Science Fair Project Encyclopedia
Donald William Zimmer (born January 17, 1931 in Cincinnati, Ohio) is a former infielder, manager and coach in Major League Baseball. His career has taken him across the United States and Canada. He likes to brag that he had never drawn a paycheck outside of baseball.
Zimmer, nicknamed both "Zim" and "Popeye", began his career in 1949 at Cambridge of the (Maryland) Eastern Shore League. He then played in Hornell, New York, Elmira, New York, Mobile, Alabama, and finally St. Paul, Minnesota before making it to the major leagues with the Brooklyn Dodgers in 1954. Zimmer's rise to the major leagues was amazing considering he nearly died after being hit with a pitch while with St. Paul in 1953. He was beaned again in 1956 but he perservered.
In the major leagues, Zimmer remained with the Los Angeles Dodgers after their move west in 1958, then playing for the Chicago Cubs, the first New York Mets team in 1962, and the Cincinnati Reds; he returned briefly to the Dodgers in 1963, before finishing his career with the Washington Senators.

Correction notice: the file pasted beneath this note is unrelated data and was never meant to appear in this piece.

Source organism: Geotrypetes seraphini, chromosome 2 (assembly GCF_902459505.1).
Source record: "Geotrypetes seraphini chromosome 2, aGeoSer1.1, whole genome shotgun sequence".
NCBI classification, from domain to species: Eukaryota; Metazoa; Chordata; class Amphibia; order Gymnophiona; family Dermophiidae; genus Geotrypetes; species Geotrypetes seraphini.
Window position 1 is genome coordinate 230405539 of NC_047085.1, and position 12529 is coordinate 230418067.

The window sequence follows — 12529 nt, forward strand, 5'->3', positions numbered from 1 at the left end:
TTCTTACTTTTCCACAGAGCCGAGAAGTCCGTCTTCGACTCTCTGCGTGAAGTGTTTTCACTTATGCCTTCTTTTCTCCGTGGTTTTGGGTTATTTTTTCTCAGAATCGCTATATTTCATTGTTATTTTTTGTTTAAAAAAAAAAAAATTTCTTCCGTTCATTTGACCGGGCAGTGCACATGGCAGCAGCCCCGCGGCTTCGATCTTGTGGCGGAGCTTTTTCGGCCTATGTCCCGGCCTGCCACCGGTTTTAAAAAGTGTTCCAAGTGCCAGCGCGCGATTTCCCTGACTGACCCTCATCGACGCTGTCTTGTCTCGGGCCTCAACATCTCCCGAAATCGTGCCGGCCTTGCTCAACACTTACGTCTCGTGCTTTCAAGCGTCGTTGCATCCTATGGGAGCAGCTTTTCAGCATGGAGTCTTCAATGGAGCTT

In 12 seasons, Zimmer played 1095 games. He compiled 773 hits, 91 home runs, 352 RBI, 45 stolen bases and a .235 batting average. He played in the World Series with the Dodgers in 1955 and 1959, and was selected to the National League All-Star team in 1961.
After his retirement, Zimmer coached in the minor leagues until 1971 when he joined the Montreal Expos. He was coaching the San Diego Padres when he was called on to replace Preston Gomez as manager. After being fired by the Padres, he coached and managed the Boston Red Sox, leading them into a one-game playoff with the New York Yankees for the 1978 American League Eastern Division title; the Yankees triumphed on a legendary home run by Bucky Dent over Fenway Park's Green Monster. Zimmer then managed the Texas Rangers, coached three stints with the Yankees, and coached and managed the Cubs – leading them to the NL Eastern Division title in 1989 – before returning to Boston.
Zimmer was on the first coaching staff of the expansion Colorado Rockies in 1993. In 1996, he joined the Yankees for their run of four World Series titles. Currently, Zimmer is a senior advisor for the Tampa Bay Devil Rays. His role includes assisting the team during spring training and during home games.
- Baseball-Reference.com - career statistics and managing record
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